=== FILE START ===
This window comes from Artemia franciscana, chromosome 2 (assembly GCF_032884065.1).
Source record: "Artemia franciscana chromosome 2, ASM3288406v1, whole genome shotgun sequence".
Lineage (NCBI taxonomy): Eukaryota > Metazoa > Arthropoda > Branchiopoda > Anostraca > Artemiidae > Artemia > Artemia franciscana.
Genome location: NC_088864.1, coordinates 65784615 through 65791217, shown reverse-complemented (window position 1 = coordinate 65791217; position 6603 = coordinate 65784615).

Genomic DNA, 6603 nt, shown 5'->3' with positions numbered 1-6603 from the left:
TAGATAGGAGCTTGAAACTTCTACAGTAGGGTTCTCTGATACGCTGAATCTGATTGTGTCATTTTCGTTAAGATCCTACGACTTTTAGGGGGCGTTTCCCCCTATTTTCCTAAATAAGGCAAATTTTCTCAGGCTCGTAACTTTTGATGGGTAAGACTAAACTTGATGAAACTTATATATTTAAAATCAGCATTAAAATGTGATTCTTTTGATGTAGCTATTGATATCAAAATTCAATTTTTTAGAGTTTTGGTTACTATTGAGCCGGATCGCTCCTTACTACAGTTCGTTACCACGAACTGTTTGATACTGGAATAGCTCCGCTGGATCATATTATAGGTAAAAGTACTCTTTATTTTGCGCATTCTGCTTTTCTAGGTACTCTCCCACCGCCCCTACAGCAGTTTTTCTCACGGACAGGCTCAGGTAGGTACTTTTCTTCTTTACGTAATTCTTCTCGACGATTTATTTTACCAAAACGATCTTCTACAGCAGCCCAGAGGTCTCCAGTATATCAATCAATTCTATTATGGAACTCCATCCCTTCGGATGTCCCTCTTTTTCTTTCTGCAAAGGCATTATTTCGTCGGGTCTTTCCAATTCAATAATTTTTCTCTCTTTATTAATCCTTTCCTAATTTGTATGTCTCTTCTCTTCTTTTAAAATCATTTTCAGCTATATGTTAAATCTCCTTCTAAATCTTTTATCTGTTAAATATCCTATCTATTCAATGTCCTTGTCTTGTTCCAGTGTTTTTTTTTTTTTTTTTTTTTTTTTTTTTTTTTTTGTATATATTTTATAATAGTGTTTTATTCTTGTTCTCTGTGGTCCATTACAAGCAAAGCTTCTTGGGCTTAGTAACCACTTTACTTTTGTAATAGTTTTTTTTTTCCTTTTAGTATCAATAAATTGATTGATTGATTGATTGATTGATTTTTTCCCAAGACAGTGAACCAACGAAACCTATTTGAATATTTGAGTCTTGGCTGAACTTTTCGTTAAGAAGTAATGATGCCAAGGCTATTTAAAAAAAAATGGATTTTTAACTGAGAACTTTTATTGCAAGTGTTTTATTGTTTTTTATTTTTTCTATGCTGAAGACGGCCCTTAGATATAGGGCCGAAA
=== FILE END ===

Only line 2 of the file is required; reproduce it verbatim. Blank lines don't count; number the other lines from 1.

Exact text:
Source record: "Artemia franciscana chromosome 2, ASM3288406v1, whole genome shotgun sequence".